The U.S. wholesale tea business is a fascinating niche business characterized by an incestuous supply chain and an irrational focus on everything BUT product quality.  In this post, I’ll attempt to unpack a few basic truths about the wholesale tea business that every entrepreneur should learn before either becoming a tea wholesaler or buying from a wholesaler.  For those of you who are simply consumers…you might not want to read this.

The supply chain for most teas sold in the U.S. is ridiculously incestuous.  Half of wholesalers buy from other wholesalers.  It’s not uncommon to find the same flavored tea, blended by the same large wholesaler, sold at dramatically different price points under the names of quite a few smaller wholesalers.  Many independent retailers pride themselves on choosing only the finest teas for their collection.  As proof of this, they buy from many different tea wholesalers.  I’ve heard shop owners boast of having more than 30 tea vendors.  The incredible irony is that I’ve also heard tea wholesalers boast of selling to the same shop owner under the names of half dozen different companies.

Lest I lose you in the details, allow me to elaborate.  Because they don’t have the resources to set up their own fully functional warehouses, and source and store a couple hundred different teas in sufficient quantities, many wholesalers are really only virtual distributors.  They rely on larger wholesalers to drop ship under their company name.  So Charlie’s Tea Shop sits down on a sunny Monday morning and places orders with 10 different vendors.  What Charlie doesn’t know is that five of those vendors are actually reselling the teas of the same wholesaler.  Instead of getting all of his teas in a single shipment (or better yet on a single pallet), Charlie is now going to pay shipping costs for five different shipments.  Worst of all, Charlie is paying the markups and extra handling and packaging costs of these additional middlemen who are adding no value whatsoever to the supply chain!!  This scenario plays out far more often than most will admit.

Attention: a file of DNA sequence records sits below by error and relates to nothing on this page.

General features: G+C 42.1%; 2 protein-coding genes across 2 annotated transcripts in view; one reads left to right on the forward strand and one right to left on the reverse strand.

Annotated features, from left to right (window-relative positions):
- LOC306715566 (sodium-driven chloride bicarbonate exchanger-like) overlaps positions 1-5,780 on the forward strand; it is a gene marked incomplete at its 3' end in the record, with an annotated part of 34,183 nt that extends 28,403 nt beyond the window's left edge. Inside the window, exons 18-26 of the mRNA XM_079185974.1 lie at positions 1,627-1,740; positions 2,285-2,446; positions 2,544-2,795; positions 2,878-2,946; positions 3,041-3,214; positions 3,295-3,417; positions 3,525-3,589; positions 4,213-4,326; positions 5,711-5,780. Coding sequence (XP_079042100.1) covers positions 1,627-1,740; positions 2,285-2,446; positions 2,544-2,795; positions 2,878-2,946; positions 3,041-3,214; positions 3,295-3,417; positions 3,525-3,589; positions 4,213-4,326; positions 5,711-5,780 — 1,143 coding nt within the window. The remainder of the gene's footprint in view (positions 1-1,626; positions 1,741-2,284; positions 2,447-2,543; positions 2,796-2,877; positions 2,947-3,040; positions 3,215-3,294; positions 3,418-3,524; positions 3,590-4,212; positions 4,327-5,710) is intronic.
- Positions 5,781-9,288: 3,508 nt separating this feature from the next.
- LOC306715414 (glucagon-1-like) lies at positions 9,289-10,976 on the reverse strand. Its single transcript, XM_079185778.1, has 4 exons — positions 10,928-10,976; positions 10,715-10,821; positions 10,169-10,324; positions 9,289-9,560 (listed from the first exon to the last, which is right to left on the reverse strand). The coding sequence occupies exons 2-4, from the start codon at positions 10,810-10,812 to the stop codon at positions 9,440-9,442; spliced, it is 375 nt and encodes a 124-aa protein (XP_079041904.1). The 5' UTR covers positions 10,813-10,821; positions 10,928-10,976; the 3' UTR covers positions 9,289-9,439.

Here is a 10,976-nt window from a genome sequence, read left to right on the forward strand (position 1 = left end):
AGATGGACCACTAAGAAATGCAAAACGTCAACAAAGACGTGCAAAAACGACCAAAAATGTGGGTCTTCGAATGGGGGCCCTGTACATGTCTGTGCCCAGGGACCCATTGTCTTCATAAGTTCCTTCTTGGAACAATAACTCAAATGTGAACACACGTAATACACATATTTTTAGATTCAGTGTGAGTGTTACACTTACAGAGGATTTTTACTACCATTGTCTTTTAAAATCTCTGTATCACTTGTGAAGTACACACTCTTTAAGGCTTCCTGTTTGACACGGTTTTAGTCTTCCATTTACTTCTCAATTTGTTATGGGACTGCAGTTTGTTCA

A rather large percentage of the customers I’ve sold wholesale to are, in turn, wholesalers in their area.  This is not necessarily wrong.  The question is whether the wholesaler is adding value to the supply chain.  Value can be added in a number of ways, including:

1. Local warehousing for just-in-time inventory management
2. Quality packaging that adds to the sale value of the tea
3. A brand that has a loyal customer following
4. Training, custom blending, or other services

At the end of the day, extra steps in the supply chain are not necessarily a bad thing.  Unfortunately, a significant percentage of U.S. tea wholesalers are not really adding value to the supply chain and are only taking advantage of the lack of sophistication and accurate information on the part of buyers.

This leads me to my second point – buyers often have an irrational focus on everything BUT product quality.  In many cases this is because they simply don’t know how to tell the difference between a high-quality and low-quality tea in each of two dozen categories of teas they carry.  Buyers of bulk, loose teas tend to buy based on the personality of the salesperson, the story behind the company, and the price of the tea, irrespective of quality.  Buyers of packaged tea products purchase based on the quality of the packaging, price points, and low minimum orders.  Buyers of tea for service often buy based only on convenience (they sell so little tea that it’s not worth it to them to search for the best supplier).

I’ve talked at length over the past few years with a great number of small business owners.  My information is anecdotal to be sure, but an amazing number of people who make their living selling tea choose their vendors based on company websites and only sample the teas as a matter of curiosity.  I’ve seen buyers sample 10 teas and then place an order for a collection of more than 50.  If all such buyers were purchasing from highly reputable companies with proven track records of supplying only high-quality teas, that might not be the end of the world.  Unfortunately, this flippant approach toward buying is all too common among wholesalers as well.

The end result of all of this inefficiency and dysfunction is that there is very little correlation between the final retail purchase price of a tea and the quality of the leaves.  That’s the bad news.  The good news is that it really isn’t all that hard for a business to “do it right,” and those that do are rewarded with loyal customers and much better long-term results.  My final word of advice – if you’re going into the tea business, make sure your teas are not an afterthought!

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